Restoration Man George Clarke has praised and “amazing” plan to bring St Osyth’s historic priory back to its former glory.
The Sargeant family, which owns the site, said works are well under way at the Priory, which dates back to the 12th century.
Two newly-restored historic buildings at the site – the Grade II listed Bailiffs Cottage and Toll Barn were unveiled on Tuesday as part of the launch of a new business plan.
The plan is aimed at cutting the £27.6 million conservation deficit – the funding gap between the cost of restoration and the final value of a building – to £15 million.
The vision includes creating a visitor centre, wedding facilities, a spa and holiday cottages, glamping and 42 guest suites, which could be open within three to four years.
The plan was backed by architect George Clarke, who presents Channel 4’s The Restoration Man and George Clarke’s Amazing Spaces.
Mr Clarke, who is Chairman of the St Osyth Priory and Parish Trust, said the restoration of the cottage and barns were “second to none.”
He added: “Really good restoration projects have got to get the balance between respecting the history and providing new things that will attract people – and this plan will do that.
“I have a passion of old buildings – it was a no brainer when Tim Sargeant called me up and asked if I wanted to help out.
“I’m always trying to push the standards up but they’re doing a good job anyway. These building are going to stand the test of time.
“I’m very proud to be involved in the project – not many people know about this place. And to me it’s a hidden gem.
“It’s absolutely fantastic – the quality and standard of the architecture is amazing.”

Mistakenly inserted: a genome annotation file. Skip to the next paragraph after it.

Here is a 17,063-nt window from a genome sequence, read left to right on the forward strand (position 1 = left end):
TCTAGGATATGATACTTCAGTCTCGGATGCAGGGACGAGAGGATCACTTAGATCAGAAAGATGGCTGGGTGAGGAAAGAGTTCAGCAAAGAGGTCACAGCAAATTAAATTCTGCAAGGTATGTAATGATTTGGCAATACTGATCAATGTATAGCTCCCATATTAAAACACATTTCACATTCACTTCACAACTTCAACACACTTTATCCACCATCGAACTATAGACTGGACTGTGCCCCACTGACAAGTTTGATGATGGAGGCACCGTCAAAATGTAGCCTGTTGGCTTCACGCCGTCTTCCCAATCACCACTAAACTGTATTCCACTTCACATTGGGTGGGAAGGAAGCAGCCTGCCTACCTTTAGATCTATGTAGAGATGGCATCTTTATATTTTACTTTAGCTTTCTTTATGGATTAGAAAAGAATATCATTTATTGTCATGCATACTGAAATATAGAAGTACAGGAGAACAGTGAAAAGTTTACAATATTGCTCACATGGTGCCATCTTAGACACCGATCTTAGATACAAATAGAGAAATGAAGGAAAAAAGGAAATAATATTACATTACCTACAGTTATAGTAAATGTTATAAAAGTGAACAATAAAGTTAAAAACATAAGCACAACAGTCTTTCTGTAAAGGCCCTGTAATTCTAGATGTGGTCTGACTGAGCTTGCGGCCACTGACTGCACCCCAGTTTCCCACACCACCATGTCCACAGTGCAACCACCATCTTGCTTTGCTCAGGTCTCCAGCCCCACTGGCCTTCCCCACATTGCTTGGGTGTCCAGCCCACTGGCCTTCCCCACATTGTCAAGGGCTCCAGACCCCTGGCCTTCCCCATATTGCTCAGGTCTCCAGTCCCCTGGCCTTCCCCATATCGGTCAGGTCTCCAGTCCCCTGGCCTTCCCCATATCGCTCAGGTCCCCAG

Mr Clarke added that the Priory was an asset for the whole community and that the Sargeant family were simply the custodians of the historic site, which he said had been going to “wrack and ruin.”
He added that while enabling developments – permission for housing developments to pay for restoration work – were controversial, they were necessary to save the historic buildings.
“It’s always controversial restoring a building and generating funds, especially with enabling developments.” He said.
“It’s always a debate and everyone has their own view on it. It has happened with every single project I have been involved with on Restoration Man.
“If these estates don’t move with the times, they will just die and we have got to start making compromises.
“It will be opened to the public in many ways, which is fantastic. Having a visitor centre and educational site is fantastic as well.”
The business plan is dependent on raising £4.6million from the Heritage Lottery Fund, £2.5 million for visitors and £1million from weddings over ten years.
An additional £3.3million will also be raised via the approved enabling developments of 190 homes at the Wellwick site off Colchester Rd, 89 houses in the park and at the West Field site.
Mr Sargeant said there would be no more major residential development on the Priory Estate, but plans could also be submitted for extra homes at the former quarry at Martin’s Farm to raise cash for conservation work.
Mr Sargeant added: “Everybody is going to be able to come and see the Priory and enjoy it. It is going to be great for the area.
“We need to make sure it’s phased and that we get it up and running as quickly as possible to get some income coming in.
“We are now looking at getting The Gatehouse done, which is already funded to be restored as part of the enabling development.
“We have got to agree the business plan with the local authority to make sure they are happy with what we are trying to achieve.”
The plans could see a new application submitted to increase the number of new homes at the West Field Site, behind Mill Road from 72 to 80.
It will also see wedding facilities set up in the historic Tithe Barn and a new visitor centre would be based in the Walled Garden, off Colchester Road.
It would include a viewing platform over the parkland, a café, shop and education centre.
The visitor attractions could include parkland walks, an adventure playground, guided tours of the historic precinct buildings and the Abbots Tower.
The walled garden would also include a new spa, including two treatment rooms, jacuzzi, plunge pool, steam room and holiday cottages.